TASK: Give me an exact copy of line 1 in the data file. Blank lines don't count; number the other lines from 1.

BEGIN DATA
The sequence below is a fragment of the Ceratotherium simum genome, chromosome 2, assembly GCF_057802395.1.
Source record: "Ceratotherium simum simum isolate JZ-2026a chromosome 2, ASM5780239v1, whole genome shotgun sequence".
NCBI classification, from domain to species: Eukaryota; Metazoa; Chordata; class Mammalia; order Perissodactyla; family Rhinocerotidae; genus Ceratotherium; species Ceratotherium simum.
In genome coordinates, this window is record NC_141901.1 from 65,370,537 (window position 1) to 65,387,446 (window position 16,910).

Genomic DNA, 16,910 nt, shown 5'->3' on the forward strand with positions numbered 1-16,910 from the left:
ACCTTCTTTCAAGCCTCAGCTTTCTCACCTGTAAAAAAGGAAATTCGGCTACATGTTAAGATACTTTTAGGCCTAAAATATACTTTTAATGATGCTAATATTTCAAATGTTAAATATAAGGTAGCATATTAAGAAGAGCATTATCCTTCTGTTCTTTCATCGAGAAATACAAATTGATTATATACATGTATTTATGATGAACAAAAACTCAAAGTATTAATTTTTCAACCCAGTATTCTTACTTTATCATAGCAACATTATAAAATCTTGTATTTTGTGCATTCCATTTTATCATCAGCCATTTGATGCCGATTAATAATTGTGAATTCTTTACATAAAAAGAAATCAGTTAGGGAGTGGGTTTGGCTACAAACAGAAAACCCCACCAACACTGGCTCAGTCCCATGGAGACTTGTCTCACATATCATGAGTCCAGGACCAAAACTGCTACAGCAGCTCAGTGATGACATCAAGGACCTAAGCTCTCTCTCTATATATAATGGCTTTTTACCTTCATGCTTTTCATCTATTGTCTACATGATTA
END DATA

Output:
The sequence below is a fragment of the Ceratotherium simum genome, chromosome 2, assembly GCF_057802395.1.